Author(s): Zelenko MA, Huffman LC, Brown BW Jr, Daniels K, Lock J,
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Abstract OBJECTIVE: The study explores the prenatal Child Abuse Potential (pCAP) scores derived from the Child Abuse Potential Inventory administered to expectant adolescent mothers. The aim of the study was to assess the association of the pCAP scores with maternal negative prenatal behaviors, and evaluate the contribution of the pCAP scores to neonatal morbidity. METHOD: The pCAP scores, demographic data, and self-report on prenatal behaviors were obtained during the second half of the pregnancy in a sample of 45 poor single adolescent mothers. A pediatrician blind to the prenatal data reviewed the neonatal records to assess neonatal morbidity. Maternal prenatal records were reviewed for obstetric risk assessment by an obstetrician who was blind to the rest of the data. The relations among the pCAP scores, prenatal behaviors, and neonatal morbidity were analyzed. RESULTS: In the prenatal period, the pCAP scores were positively correlated with self-reported prenatal smoking and substance use. The multiple linear regression analysis showed that the pCAP scores significantly contributed to neonatal morbidity independently of obstetric risk factors. CONCLUSIONS: The Child Abuse Potential scores obtained during pregnancy in poor single adolescent mothers reflect domains of maternal functioning that are associated with negative prenatal behaviors and appear to be important for predicting neonatal morbidity. Further studies are warranted to validate the prenatal use of the Child Abuse Potential Inventory.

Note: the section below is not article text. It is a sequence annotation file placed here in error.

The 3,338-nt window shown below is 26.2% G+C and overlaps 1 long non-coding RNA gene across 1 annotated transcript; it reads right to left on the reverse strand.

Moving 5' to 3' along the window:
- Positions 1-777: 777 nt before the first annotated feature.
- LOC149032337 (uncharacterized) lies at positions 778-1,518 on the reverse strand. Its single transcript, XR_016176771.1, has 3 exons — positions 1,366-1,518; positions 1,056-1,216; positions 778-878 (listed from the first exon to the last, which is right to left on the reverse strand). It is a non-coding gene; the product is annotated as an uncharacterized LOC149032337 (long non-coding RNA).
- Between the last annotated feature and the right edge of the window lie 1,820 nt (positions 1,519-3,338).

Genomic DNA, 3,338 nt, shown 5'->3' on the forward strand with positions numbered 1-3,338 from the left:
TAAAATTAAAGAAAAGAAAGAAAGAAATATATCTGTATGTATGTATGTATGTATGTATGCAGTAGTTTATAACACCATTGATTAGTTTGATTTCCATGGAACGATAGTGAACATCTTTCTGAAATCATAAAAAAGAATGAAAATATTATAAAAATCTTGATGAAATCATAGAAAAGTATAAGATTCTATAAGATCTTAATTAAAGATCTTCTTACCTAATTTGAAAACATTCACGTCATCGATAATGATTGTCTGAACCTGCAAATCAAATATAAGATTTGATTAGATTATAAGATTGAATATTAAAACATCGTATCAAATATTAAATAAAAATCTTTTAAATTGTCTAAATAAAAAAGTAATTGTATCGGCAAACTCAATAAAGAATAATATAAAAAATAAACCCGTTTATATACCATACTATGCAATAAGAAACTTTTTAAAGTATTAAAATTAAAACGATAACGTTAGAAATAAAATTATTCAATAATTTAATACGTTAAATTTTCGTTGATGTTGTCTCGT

This article was published in Child Abuse Negl
and referenced in Journal of Gerontology & Geriatric Research